Apparently, when I was a baby and then a toddler, my Dad used to take me to see the local football team play. They were called Gresley Rovers, and their ground, the Moat Ground, was in Moat Street, Church Gresley, a little village in South Derbyshire. Here’s their stadium in 1972:
I don’t remember any of that, but I do remember my first match watching Derby County, a team who were in Division 2 at the time.
They used to play at the Baseball Ground, so-called because unsuccessful efforts had been made to introduce this popular American sport here around 1900. The stadium was surrounded by thousands of Victorian terraced houses. They’ve moved since then:
The game was on Monday, November 14th 1960. They were playing Norwich City, the Canaries, and so-called because they played in yellow shirts. This was the first step in a journey which I finally called a halt to in 1997, tired of my money being taken for very little worth watching.
I did a little bit of research about that Norwich game recently. The Derby team was:
Adlington, Barrowcliffe, Conwell, Mike Smith, Upton, Curry, Fagan, Swallow, Hutchinson, Parry, Hall.
I have not been able to trace the Norwich team, yet, although the Norwich manager was Archibald Macauley.
The game was a League Cup, third round game, and here is the cover of the programme:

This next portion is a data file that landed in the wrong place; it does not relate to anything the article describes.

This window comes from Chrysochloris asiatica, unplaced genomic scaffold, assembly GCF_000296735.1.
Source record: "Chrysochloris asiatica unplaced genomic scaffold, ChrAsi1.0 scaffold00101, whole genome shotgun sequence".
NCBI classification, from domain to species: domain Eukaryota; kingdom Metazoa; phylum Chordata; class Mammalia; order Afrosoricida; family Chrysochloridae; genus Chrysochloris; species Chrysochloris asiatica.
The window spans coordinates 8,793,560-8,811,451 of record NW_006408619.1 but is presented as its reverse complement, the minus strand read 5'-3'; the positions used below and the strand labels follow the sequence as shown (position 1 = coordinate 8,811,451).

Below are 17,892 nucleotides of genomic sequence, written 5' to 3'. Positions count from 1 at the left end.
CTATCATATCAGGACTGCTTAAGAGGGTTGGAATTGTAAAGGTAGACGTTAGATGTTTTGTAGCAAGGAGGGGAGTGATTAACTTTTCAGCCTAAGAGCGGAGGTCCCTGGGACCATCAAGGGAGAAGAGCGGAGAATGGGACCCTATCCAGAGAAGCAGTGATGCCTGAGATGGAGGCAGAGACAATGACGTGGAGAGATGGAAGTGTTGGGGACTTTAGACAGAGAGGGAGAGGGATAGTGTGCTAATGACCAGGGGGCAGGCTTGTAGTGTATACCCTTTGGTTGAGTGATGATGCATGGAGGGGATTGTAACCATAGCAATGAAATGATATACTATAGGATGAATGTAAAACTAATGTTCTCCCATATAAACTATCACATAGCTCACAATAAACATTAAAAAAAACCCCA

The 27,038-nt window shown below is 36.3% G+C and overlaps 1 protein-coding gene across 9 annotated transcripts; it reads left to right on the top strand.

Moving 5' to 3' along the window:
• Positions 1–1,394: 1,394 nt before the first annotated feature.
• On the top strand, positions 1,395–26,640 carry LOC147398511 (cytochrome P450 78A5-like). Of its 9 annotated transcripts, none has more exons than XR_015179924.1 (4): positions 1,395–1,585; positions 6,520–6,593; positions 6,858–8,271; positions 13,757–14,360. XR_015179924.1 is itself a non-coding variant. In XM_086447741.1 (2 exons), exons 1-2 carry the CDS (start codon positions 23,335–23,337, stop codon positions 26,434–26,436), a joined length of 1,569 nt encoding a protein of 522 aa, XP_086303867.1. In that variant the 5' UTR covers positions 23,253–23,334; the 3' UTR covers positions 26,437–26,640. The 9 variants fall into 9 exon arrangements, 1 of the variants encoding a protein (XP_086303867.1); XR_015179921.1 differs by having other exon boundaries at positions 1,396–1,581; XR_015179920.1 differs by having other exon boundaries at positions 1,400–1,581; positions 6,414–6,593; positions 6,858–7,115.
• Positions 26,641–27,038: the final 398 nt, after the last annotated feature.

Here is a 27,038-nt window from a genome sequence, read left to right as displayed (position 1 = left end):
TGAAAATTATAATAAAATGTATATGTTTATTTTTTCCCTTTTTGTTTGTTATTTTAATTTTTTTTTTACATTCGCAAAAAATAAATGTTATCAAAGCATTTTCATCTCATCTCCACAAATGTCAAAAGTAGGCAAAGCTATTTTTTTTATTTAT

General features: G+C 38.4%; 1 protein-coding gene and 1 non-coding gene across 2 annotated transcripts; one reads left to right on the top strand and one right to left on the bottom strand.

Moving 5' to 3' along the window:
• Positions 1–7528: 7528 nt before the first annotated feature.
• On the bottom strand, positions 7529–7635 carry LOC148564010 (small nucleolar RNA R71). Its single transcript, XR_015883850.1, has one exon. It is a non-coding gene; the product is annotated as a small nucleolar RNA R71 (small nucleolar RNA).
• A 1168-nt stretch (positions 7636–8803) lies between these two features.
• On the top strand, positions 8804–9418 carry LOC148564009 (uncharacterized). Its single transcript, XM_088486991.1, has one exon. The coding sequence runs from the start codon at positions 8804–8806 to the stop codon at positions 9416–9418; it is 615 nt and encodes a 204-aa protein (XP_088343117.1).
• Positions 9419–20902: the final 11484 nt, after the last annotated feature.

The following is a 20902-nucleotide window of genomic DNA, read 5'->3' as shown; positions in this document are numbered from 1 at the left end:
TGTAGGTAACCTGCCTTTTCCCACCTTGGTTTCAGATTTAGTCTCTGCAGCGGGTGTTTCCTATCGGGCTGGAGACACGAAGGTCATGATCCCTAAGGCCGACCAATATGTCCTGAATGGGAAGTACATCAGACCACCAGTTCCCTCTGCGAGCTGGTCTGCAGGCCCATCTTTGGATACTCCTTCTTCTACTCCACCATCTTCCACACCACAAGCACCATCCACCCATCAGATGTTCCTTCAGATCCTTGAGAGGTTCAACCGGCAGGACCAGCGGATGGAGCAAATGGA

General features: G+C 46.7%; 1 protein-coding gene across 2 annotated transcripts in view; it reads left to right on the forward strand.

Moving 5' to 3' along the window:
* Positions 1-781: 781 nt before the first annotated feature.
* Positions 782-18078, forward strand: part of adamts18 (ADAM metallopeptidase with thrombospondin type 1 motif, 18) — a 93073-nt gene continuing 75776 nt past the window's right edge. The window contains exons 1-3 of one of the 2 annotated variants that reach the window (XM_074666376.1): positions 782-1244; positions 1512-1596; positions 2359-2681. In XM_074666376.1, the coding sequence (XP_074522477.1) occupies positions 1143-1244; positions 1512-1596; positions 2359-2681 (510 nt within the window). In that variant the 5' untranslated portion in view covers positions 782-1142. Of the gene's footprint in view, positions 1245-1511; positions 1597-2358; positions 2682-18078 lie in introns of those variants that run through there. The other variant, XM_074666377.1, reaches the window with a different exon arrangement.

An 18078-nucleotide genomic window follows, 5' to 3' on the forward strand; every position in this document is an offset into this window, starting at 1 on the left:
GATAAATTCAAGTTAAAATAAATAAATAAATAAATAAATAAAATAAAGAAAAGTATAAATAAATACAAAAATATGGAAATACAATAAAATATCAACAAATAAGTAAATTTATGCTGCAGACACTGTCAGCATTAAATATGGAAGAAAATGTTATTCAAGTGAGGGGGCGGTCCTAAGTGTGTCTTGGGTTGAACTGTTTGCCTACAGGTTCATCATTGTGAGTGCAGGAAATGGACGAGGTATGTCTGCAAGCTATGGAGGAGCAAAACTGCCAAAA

Later, I wrote the score on the cover. Derby County gave me some sublime highs, but they certainly made you pay, both with your cash, but worse than that, with your hopes:
Inside the programme were the teams, with the players expected to play:
And here is the Norwich City team, with the players expected to play:
Nobody in these teams is famous nowadays, at least, not outside their own club. The programme contained pen-pictures of the visiting players. These three were selected as being typical of the fifteen or so in the programme. The thought to carry with you is that, for John Richards, Bobby Brennan or Derrick Lythgoe, this could have been the greatest moment of their lives:
There was a League Division 2 table, providing a check on how well the 22 clubs were doing:
The abbreviations Utd, A, O, T, T,C stand for “United”, “Argyle”, “Orient”, “Town”, “Town” and “City”.
The intervening 61 years have not treated all of the teams above very well. There were also lists of the leading goal scorers in each division.
Brian Clough, of Middlesbrough, would one day become manager of both Derby County and their local rivals, Nottingham Forest. He led them to unbelievable glories. Today, a statue has been put up to him in Nottingham:
The programme also contained the results of past matches that season.
And finally, there were the advertisements, often for rather strange things, given that the spectators had all gathered to watch a football match:
Although you might want to fly to Luxembourg after watching your team lose 4-1 !!
Now here’s a trip back in aviation history !